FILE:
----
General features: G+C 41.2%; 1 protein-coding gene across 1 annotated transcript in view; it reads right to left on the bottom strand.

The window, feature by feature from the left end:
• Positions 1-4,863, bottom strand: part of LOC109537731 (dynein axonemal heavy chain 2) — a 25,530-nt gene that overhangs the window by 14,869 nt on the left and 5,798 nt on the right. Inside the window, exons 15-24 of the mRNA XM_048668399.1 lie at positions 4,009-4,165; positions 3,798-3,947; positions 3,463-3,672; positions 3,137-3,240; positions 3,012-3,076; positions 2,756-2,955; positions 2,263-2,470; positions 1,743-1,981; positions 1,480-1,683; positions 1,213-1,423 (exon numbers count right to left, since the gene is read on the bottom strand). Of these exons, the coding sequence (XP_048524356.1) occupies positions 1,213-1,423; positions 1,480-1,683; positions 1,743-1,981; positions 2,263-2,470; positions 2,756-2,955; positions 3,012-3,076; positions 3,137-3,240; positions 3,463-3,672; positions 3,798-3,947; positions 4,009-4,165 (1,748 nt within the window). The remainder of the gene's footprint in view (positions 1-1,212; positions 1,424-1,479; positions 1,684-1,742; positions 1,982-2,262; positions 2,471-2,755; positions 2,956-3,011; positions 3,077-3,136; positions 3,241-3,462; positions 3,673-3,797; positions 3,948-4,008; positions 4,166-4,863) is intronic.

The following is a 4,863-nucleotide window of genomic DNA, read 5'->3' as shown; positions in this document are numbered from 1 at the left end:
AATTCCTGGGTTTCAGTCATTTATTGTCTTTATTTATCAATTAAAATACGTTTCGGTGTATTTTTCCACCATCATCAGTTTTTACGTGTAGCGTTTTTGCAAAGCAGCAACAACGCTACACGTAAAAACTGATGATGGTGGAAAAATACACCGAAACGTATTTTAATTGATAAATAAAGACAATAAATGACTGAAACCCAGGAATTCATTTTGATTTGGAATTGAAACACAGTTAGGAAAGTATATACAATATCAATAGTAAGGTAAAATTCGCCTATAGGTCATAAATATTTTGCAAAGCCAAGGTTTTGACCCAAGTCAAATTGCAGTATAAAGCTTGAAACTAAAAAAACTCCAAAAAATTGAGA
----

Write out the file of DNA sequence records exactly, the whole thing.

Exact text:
General features: G+C 41.2%; 1 protein-coding gene across 1 annotated transcript in view; it reads right to left on the bottom strand.

The window, feature by feature from the left end:
• Positions 1-4,863, bottom strand: part of LOC109537731 (dynein axonemal heavy chain 2) — a 25,530-nt gene that overhangs the window by 14,869 nt on the left and 5,798 nt on the right. Inside the window, exons 15-24 of the mRNA XM_048668399.1 lie at positions 4,009-4,165; positions 3,798-3,947; positions 3,463-3,672; positions 3,137-3,240; positions 3,012-3,076; positions 2,756-2,955; positions 2,263-2,470; positions 1,743-1,981; positions 1,480-1,683; positions 1,213-1,423 (exon numbers count right to left, since the gene is read on the bottom strand). Of these exons, the coding sequence (XP_048524356.1) occupies positions 1,213-1,423; positions 1,480-1,683; positions 1,743-1,981; positions 2,263-2,470; positions 2,756-2,955; positions 3,012-3,076; positions 3,137-3,240; positions 3,463-3,672; positions 3,798-3,947; positions 4,009-4,165 (1,748 nt within the window). The remainder of the gene's footprint in view (positions 1-1,212; positions 1,424-1,479; positions 1,684-1,742; positions 1,982-2,262; positions 2,471-2,755; positions 2,956-3,011; positions 3,077-3,136; positions 3,241-3,462; positions 3,673-3,797; positions 3,948-4,008; positions 4,166-4,863) is intronic.

The following is a 4,863-nucleotide window of genomic DNA, read 5'->3' as shown; positions in this document are numbered from 1 at the left end:
AATTCCTGGGTTTCAGTCATTTATTGTCTTTATTTATCAATTAAAATACGTTTCGGTGTATTTTTCCACCATCATCAGTTTTTACGTGTAGCGTTTTTGCAAAGCAGCAACAACGCTACACGTAAAAACTGATGATGGTGGAAAAATACACCGAAACGTATTTTAATTGATAAATAAAGACAATAAATGACTGAAACCCAGGAATTCATTTTGATTTGGAATTGAAACACAGTTAGGAAAGTATATACAATATCAATAGTAAGGTAAAATTCGCCTATAGGTCATAAATATTTTGCAAAGCCAAGGTTTTGACCCAAGTCAAATTGCAGTATAAAGCTTGAAACTAAAAAAACTCCAAAAAATTGAGA